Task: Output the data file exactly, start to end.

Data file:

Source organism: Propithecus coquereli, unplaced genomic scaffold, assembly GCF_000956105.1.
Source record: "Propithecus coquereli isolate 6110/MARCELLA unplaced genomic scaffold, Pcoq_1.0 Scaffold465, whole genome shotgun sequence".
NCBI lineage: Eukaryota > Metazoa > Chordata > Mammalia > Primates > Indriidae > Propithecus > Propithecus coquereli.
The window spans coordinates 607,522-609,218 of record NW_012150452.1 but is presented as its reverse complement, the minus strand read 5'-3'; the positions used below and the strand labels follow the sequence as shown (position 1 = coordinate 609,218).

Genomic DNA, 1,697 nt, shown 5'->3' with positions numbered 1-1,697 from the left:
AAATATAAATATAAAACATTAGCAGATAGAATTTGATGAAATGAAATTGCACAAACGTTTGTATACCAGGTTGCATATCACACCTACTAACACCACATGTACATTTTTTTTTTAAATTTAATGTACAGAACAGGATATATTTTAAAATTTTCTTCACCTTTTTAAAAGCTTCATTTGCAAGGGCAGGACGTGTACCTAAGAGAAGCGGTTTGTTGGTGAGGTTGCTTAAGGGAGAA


Source organism: Propithecus coquereli, unplaced genomic scaffold, assembly GCF_000956105.1.
Source record: "Propithecus coquereli isolate 6110/MARCELLA unplaced genomic scaffold, Pcoq_1.0 Scaffold465, whole genome shotgun sequence".
NCBI lineage: Eukaryota > Metazoa > Chordata > Mammalia > Primates > Indriidae > Propithecus > Propithecus coquereli.
The window spans coordinates 607,522-609,218 of record NW_012150452.1 but is presented as its reverse complement, the minus strand read 5'-3'; the positions used below and the strand labels follow the sequence as shown (position 1 = coordinate 609,218).

Genomic DNA, 1,697 nt, shown 5'->3' with positions numbered 1-1,697 from the left:
AAATATAAATATAAAACATTAGCAGATAGAATTTGATGAAATGAAATTGCACAAACGTTTGTATACCAGGTTGCATATCACACCTACTAACACCACATGTACATTTTTTTTTTAAATTTAATGTACAGAACAGGATATATTTTAAAATTTTCTTCACCTTTTTAAAAGCTTCATTTGCAAGGGCAGGACGTGTACCTAAGAGAAGCGGTTTGTTGGTGAGGTTGCTTAAGGGAGAA